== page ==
Knowledge Has Changed: 6 Big Ideas from George Siemens
In his plenary presentation this morning at the Educa Online Conference, George Siemens argued that knowledge has changed, here are some of his reasons (read more in his conference paper):
1. We create knowledge together
Today knowledge and knowledge products are created together, we are no longer passive consumers of knowledge created for us. BBC is starting YourNews which is inviting viewers to write their own news and share their own images on the BBC website, blurring the line between knowledge consumer and product. Zefrank’s website on cultural entertainment features a weekly show titled Fabuloso Friday which the viewers who watch the episode write the script in a wiki.
2. The distributed “we”
We collect our knowledge in our friends rather than having to keep it all in our own heads (see last blog post).
Some educators take a messy information space and simplify it for learning. This is not always a very accurate depiction of reality, but people seem to favour simplicity over accuracy. Now with blogs, we can complexify things again to get closer to accuracy. In order to act we need to simplify again to a series of choices; however now we can do both the complexification for understanding and the simplification for actions ourselves, rather than having to rely on a media reporter or a journalist to do it for us.
4. Recombination and Tools
We now have an “internet of things” whereby any aspect of physical space can be exposed to the internet. The internet probably knows what colour shirt we are wearing because it had an electronic RFID tag from the shipping to the point of sales. We are also seeing the “Thumb generation” which will eventually focus on mobile devices rather than PCs for knowledge transfer and connection.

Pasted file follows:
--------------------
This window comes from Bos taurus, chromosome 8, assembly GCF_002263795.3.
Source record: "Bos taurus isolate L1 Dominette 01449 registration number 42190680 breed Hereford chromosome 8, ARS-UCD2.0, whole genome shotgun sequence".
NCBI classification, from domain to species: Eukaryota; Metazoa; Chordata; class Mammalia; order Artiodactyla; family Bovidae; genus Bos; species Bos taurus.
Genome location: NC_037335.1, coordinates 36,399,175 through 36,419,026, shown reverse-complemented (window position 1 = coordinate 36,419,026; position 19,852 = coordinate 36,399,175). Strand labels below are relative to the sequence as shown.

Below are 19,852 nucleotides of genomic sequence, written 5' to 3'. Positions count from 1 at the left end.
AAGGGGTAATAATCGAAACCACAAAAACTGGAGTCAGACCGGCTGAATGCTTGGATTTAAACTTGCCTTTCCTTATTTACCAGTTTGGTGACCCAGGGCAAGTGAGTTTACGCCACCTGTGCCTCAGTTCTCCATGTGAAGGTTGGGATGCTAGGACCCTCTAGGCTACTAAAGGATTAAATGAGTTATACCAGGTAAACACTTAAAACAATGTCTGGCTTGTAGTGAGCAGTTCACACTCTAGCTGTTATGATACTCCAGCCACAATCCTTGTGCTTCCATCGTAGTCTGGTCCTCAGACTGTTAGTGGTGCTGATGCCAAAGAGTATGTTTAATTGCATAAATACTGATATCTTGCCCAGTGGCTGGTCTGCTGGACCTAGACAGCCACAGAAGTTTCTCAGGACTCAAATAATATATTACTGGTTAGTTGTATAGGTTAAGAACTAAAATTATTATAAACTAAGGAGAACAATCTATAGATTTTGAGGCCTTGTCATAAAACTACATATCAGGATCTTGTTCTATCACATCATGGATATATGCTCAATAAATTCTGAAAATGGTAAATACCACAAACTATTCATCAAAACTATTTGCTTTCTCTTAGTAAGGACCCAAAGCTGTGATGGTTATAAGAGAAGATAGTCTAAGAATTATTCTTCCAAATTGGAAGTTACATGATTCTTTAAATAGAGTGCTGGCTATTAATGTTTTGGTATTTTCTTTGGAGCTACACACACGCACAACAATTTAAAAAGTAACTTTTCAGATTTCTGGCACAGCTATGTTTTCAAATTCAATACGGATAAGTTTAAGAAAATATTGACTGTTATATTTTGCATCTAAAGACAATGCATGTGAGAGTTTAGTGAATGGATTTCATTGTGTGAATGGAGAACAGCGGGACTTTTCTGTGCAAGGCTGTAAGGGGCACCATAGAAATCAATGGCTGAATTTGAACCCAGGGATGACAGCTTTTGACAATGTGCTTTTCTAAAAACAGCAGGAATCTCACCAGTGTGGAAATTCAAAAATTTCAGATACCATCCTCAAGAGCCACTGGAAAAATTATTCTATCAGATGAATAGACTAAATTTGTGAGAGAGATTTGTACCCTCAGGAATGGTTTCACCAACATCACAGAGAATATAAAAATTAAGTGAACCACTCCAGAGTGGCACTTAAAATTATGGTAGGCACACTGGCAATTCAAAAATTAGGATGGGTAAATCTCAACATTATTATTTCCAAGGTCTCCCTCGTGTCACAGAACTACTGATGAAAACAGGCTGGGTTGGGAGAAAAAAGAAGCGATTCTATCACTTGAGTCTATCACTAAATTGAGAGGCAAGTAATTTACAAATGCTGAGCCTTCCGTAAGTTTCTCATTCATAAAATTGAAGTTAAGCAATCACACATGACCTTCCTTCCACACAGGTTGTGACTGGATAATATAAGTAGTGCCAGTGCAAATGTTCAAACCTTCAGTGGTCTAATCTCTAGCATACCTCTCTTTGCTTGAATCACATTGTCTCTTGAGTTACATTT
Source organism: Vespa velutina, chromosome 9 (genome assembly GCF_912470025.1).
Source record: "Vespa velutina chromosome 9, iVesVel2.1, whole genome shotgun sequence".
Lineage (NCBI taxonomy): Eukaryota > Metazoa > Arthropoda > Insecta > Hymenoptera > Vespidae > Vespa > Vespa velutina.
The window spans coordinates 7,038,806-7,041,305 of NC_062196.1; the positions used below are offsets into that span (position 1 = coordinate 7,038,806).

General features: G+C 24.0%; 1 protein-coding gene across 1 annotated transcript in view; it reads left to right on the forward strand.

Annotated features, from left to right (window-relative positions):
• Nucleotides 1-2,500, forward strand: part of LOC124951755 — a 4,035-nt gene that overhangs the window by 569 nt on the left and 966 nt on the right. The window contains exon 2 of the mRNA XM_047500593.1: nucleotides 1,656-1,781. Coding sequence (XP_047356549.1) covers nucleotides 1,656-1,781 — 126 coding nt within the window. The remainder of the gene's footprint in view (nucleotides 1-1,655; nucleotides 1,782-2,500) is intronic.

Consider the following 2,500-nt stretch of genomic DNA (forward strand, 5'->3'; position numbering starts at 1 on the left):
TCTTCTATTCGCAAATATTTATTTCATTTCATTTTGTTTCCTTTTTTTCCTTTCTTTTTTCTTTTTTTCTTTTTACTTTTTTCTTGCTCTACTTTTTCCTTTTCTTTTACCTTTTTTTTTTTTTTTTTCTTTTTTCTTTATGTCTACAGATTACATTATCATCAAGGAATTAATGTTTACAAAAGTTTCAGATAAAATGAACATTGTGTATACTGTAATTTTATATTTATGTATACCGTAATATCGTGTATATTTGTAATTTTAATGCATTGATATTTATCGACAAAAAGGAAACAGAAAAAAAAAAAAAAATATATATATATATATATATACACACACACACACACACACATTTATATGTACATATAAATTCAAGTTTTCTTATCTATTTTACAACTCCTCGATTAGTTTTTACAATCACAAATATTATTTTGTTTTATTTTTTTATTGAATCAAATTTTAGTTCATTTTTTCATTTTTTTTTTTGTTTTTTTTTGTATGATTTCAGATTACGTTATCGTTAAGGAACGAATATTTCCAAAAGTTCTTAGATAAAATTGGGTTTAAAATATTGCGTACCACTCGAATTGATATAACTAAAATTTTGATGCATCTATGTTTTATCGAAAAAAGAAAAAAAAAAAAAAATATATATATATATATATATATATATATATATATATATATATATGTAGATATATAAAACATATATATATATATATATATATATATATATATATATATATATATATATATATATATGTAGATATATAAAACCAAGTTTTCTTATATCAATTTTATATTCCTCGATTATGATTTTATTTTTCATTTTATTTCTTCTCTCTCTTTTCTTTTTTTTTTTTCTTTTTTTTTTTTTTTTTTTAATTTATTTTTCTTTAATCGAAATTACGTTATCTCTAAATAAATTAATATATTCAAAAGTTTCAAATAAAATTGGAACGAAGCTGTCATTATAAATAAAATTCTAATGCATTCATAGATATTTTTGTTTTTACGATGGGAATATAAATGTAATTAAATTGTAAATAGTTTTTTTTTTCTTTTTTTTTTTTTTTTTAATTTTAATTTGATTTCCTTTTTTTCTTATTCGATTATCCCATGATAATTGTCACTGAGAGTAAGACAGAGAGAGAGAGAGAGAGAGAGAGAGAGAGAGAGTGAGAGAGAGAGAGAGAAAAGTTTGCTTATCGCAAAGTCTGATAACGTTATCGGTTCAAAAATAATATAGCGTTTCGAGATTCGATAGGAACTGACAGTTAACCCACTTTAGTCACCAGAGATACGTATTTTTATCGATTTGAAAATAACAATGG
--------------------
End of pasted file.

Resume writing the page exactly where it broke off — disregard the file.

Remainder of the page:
5. Fluid product to process
George Siemens likened a book to a process that has been stopped. It is frozen knowledge, and shows a state of the debate where the conversation has been stopped. He felt that this does not work well when the underlying knowledge is rapidly changing. We need instead to keep the knowledge at the process stage, rather than the product stage, so that we can continue conversations in the knowledge space. (He has just published his new book in a wiki format.) Even courses are products that freeze knowledge, we need to make our learning environments more process oriented.
6. Fostered transformation
We should not adapt too quickly or be overreactive, and make changes that bind us to one space or technology. We should continue to experiment and continue our spirit of transformation and stay in line with the nature of change.
I don’t know if it is because I like books but, George Siemens’ point about ‘frozen knowledge’ makes me nervous. I see his point and I find it fascinating but I don’t want to get carried away by it.
If a conversation is stopped, it might be to help us digest all the information. That doesn’t mean it cannot continue later on. In order to ‘absorb’ knowledge, we need introspection and time. This should also help to continue the conversation.